Keywords: corn cob ash, lateritic soil, CO2 emission, biomass waste, unconfined compression strength

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2 Transient Electrical Resistivity and Elastic Wave Velocity of Sand-Cement-Inorganic Binder Mixture

Authors: Ki-Il Song, Kiza Rusati Pacifique

Abstract:

The cement milk grout has been used for ground improvement. Due to the environmental issues related to cement, the reduction of cement usage is requesting. In this study, inorganic binder is introduced to reduce the use of cement contents for ground improvement. To evaluate transient electrical and mechanical properties of sand-cement-inorganic binder mixture, two non-destructive testing (NDT) methods, Electrical Resistivity (ER) and Free Free Resonant Column (FFRC) tests were adopted in addition to unconfined compressive strength test. Electrical resistivity, longitudinal wave velocity and damping ratio of sand-cement admixture samples improved with addition of inorganic binders were measured. Experimental tests were performed considering four different mixing ratios and three different cement contents depending on the curing time. Results show that mixing ratio and curing time have considerable effects on electrical and mechanical properties of mixture. Unconfined compressive strength (UCS) decreases as the cement content decreases. However, sufficient grout strength can be obtained with increase of content of inorganic binder. From the results, it is found that the inorganic binder can be used to enhance the mechanical properties of mixture and reduce the cement content. It is expected that data and trends proposed in this study can be used as reference in predicting grouting quality in the field.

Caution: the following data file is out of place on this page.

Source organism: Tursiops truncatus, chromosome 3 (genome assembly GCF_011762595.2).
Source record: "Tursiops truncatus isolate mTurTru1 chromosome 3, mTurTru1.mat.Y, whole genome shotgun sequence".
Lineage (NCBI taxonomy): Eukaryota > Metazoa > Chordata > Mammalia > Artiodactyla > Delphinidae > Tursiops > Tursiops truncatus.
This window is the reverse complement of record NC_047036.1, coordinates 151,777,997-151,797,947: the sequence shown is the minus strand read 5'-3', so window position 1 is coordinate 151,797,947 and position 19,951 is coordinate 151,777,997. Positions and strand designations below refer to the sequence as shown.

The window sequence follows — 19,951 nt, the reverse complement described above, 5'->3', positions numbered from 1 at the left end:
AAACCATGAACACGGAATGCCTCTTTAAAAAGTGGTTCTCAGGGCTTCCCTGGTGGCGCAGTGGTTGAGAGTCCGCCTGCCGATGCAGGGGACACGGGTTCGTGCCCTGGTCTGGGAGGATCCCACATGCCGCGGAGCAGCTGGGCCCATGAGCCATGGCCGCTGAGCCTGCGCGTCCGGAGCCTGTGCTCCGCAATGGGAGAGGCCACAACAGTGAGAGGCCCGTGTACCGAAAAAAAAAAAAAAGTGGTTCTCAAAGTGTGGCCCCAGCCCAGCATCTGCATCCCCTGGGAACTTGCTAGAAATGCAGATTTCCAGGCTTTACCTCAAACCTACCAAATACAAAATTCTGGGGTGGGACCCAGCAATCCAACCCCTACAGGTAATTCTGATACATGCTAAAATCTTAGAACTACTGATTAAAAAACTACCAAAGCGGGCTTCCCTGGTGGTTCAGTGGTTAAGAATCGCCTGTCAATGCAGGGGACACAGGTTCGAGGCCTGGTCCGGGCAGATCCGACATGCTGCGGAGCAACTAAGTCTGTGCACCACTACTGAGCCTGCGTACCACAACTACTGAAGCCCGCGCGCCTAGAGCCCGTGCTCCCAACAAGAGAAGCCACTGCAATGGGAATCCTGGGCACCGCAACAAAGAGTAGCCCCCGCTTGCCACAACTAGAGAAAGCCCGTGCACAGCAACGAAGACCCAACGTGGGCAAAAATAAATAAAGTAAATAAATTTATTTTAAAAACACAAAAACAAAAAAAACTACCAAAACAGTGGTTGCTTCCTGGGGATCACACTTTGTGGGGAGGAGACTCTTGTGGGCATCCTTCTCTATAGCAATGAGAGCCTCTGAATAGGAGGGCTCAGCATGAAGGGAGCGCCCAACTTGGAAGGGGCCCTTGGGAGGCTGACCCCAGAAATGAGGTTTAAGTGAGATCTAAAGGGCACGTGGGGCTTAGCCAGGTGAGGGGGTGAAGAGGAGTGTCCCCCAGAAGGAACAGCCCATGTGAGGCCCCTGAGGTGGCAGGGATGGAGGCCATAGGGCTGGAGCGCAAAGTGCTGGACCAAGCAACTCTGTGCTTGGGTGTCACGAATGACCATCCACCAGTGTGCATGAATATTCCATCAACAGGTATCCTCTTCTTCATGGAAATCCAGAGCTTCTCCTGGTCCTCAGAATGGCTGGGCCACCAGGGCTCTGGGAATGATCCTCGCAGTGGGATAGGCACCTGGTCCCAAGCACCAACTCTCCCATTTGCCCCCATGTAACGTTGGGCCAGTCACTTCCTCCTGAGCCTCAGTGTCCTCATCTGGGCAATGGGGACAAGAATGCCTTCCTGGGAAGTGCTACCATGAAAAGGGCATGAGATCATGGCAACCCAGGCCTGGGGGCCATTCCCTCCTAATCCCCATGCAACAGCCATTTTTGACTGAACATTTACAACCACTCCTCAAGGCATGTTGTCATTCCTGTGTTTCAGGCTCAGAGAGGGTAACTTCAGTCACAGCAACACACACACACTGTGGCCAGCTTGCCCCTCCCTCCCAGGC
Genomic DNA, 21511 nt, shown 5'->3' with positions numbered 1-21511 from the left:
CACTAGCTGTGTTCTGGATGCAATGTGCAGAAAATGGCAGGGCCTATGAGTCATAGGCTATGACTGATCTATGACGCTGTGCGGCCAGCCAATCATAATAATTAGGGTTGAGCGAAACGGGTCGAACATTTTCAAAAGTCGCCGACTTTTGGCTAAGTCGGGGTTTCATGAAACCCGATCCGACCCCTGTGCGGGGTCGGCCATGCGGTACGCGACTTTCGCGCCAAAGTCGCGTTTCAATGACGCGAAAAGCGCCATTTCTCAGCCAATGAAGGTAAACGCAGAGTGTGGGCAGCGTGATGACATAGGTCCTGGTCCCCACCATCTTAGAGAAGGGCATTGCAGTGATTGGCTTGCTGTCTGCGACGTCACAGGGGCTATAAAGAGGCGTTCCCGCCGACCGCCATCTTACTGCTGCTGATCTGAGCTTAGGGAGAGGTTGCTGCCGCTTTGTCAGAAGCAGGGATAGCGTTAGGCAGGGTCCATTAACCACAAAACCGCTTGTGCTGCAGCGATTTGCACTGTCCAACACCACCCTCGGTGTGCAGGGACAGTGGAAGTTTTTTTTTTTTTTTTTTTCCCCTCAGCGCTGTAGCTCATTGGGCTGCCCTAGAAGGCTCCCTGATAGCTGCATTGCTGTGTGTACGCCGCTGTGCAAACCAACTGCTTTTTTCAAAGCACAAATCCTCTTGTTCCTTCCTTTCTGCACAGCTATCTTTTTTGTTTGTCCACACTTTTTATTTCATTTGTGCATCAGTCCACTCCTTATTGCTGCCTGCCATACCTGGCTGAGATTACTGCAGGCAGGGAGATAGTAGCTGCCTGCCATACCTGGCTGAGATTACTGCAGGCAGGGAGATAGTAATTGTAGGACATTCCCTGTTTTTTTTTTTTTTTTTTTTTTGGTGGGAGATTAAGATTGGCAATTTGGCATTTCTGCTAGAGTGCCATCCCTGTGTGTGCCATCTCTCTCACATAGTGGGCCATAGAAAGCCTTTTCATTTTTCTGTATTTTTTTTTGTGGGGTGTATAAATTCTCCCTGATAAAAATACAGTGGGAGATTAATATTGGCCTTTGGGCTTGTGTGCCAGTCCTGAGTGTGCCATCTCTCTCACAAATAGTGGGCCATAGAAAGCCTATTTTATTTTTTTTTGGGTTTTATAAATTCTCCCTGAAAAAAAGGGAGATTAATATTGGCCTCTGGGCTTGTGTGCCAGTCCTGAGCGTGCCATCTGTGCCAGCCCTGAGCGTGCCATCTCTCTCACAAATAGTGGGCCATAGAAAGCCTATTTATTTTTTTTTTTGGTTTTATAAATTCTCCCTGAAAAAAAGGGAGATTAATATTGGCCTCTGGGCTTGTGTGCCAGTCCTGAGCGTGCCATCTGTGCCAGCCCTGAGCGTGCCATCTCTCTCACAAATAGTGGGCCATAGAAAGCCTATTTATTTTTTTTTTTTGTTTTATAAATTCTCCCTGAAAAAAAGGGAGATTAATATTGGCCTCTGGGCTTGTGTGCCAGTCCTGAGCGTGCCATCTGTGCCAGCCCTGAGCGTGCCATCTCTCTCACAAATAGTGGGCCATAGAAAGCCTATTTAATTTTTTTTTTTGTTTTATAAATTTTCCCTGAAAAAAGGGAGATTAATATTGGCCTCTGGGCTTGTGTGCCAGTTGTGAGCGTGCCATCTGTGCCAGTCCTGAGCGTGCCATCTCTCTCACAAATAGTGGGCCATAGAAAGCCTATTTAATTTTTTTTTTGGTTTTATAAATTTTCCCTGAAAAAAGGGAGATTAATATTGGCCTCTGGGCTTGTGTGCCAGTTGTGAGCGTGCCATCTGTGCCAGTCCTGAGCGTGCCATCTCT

Keywords: Ground improvement, Electrical Resistivity, damping ratio, unconfined compression strength, inorganic binder, longitudinal wave velocity

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1 Effect of Curing Temperature on Unconfined Compression Strength of Bagasse Ash-Calcium Carbide Residue Treated Organic Clay

Authors: John Trihatmoko, Luky Handoko

Abstract: